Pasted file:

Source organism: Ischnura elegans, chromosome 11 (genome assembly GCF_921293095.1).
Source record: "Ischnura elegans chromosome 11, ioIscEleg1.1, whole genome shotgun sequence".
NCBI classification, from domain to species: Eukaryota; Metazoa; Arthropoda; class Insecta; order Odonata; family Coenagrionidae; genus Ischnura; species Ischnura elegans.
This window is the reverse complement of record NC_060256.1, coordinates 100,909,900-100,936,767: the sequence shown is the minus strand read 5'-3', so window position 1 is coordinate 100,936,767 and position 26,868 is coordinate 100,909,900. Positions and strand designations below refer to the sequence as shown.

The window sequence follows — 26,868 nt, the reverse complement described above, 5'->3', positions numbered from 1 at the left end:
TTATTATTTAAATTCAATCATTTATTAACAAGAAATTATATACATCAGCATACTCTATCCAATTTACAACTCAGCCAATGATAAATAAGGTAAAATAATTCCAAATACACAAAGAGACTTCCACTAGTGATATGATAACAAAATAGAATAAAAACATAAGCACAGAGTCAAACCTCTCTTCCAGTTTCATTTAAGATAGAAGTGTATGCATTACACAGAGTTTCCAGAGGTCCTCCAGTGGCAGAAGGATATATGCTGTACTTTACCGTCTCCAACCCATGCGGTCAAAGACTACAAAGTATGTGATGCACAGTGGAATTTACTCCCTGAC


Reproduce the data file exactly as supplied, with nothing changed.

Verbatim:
Source organism: Ischnura elegans, chromosome 11 (genome assembly GCF_921293095.1).
Source record: "Ischnura elegans chromosome 11, ioIscEleg1.1, whole genome shotgun sequence".
NCBI classification, from domain to species: Eukaryota; Metazoa; Arthropoda; class Insecta; order Odonata; family Coenagrionidae; genus Ischnura; species Ischnura elegans.
This window is the reverse complement of record NC_060256.1, coordinates 100,909,900-100,936,767: the sequence shown is the minus strand read 5'-3', so window position 1 is coordinate 100,936,767 and position 26,868 is coordinate 100,909,900. Positions and strand designations below refer to the sequence as shown.

The window sequence follows — 26,868 nt, the reverse complement described above, 5'->3', positions numbered from 1 at the left end:
TTATTATTTAAATTCAATCATTTATTAACAAGAAATTATATACATCAGCATACTCTATCCAATTTACAACTCAGCCAATGATAAATAAGGTAAAATAATTCCAAATACACAAAGAGACTTCCACTAGTGATATGATAACAAAATAGAATAAAAACATAAGCACAGAGTCAAACCTCTCTTCCAGTTTCATTTAAGATAGAAGTGTATGCATTACACAGAGTTTCCAGAGGTCCTCCAGTGGCAGAAGGATATATGCTGTACTTTACCGTCTCCAACCCATGCGGTCAAAGACTACAAAGTATGTGATGCACAGTGGAATTTACTCCCTGAC